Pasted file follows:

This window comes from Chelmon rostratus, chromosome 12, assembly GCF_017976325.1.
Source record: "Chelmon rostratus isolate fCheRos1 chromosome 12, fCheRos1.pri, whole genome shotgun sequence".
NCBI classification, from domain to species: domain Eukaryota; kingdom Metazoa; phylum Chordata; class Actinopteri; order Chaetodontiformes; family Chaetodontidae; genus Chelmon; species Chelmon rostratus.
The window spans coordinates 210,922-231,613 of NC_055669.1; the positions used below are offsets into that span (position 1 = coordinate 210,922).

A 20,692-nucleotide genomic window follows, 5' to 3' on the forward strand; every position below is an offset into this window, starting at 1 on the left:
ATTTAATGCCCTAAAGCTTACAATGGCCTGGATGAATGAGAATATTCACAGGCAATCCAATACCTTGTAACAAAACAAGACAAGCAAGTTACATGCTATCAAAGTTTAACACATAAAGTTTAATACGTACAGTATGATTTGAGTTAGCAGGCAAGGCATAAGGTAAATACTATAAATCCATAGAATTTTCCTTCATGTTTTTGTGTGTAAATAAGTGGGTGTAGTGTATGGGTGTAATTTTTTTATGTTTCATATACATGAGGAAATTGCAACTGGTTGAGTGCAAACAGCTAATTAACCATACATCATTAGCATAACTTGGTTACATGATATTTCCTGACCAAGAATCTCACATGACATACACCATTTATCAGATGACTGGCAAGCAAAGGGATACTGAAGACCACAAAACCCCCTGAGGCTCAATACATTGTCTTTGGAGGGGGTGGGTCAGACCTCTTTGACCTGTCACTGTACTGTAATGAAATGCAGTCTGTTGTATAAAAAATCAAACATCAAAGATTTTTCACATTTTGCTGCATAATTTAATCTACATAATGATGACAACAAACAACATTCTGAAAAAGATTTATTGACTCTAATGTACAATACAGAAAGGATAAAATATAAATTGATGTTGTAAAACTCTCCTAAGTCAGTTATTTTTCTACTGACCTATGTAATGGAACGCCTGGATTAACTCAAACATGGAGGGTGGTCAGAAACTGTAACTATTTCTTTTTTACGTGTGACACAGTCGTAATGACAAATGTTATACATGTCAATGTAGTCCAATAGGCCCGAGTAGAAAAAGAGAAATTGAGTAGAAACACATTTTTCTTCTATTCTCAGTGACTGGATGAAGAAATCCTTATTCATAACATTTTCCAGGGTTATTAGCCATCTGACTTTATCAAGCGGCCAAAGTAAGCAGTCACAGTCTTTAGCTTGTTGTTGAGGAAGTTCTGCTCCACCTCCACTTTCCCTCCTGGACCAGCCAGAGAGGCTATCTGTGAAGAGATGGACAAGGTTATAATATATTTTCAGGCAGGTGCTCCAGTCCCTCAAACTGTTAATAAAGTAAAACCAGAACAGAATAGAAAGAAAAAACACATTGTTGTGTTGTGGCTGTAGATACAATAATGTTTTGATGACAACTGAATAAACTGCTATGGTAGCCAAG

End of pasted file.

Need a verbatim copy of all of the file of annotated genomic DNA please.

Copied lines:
This window comes from Chelmon rostratus, chromosome 12, assembly GCF_017976325.1.
Source record: "Chelmon rostratus isolate fCheRos1 chromosome 12, fCheRos1.pri, whole genome shotgun sequence".
NCBI classification, from domain to species: domain Eukaryota; kingdom Metazoa; phylum Chordata; class Actinopteri; order Chaetodontiformes; family Chaetodontidae; genus Chelmon; species Chelmon rostratus.
The window spans coordinates 210,922-231,613 of NC_055669.1; the positions used below are offsets into that span (position 1 = coordinate 210,922).

A 20,692-nucleotide genomic window follows, 5' to 3' on the forward strand; every position below is an offset into this window, starting at 1 on the left:
ATTTAATGCCCTAAAGCTTACAATGGCCTGGATGAATGAGAATATTCACAGGCAATCCAATACCTTGTAACAAAACAAGACAAGCAAGTTACATGCTATCAAAGTTTAACACATAAAGTTTAATACGTACAGTATGATTTGAGTTAGCAGGCAAGGCATAAGGTAAATACTATAAATCCATAGAATTTTCCTTCATGTTTTTGTGTGTAAATAAGTGGGTGTAGTGTATGGGTGTAATTTTTTTATGTTTCATATACATGAGGAAATTGCAACTGGTTGAGTGCAAACAGCTAATTAACCATACATCATTAGCATAACTTGGTTACATGATATTTCCTGACCAAGAATCTCACATGACATACACCATTTATCAGATGACTGGCAAGCAAAGGGATACTGAAGACCACAAAACCCCCTGAGGCTCAATACATTGTCTTTGGAGGGGGTGGGTCAGACCTCTTTGACCTGTCACTGTACTGTAATGAAATGCAGTCTGTTGTATAAAAAATCAAACATCAAAGATTTTTCACATTTTGCTGCATAATTTAATCTACATAATGATGACAACAAACAACATTCTGAAAAAGATTTATTGACTCTAATGTACAATACAGAAAGGATAAAATATAAATTGATGTTGTAAAACTCTCCTAAGTCAGTTATTTTTCTACTGACCTATGTAATGGAACGCCTGGATTAACTCAAACATGGAGGGTGGTCAGAAACTGTAACTATTTCTTTTTTACGTGTGACACAGTCGTAATGACAAATGTTATACATGTCAATGTAGTCCAATAGGCCCGAGTAGAAAAAGAGAAATTGAGTAGAAACACATTTTTCTTCTATTCTCAGTGACTGGATGAAGAAATCCTTATTCATAACATTTTCCAGGGTTATTAGCCATCTGACTTTATCAAGCGGCCAAAGTAAGCAGTCACAGTCTTTAGCTTGTTGTTGAGGAAGTTCTGCTCCACCTCCACTTTCCCTCCTGGACCAGCCAGAGAGGCTATCTGTGAAGAGATGGACAAGGTTATAATATATTTTCAGGCAGGTGCTCCAGTCCCTCAAACTGTTAATAAAGTAAAACCAGAACAGAATAGAAAGAAAAAACACATTGTTGTGTTGTGGCTGTAGATACAATAATGTTTTGATGACAACTGAATAAACTGCTATGGTAGCCAAG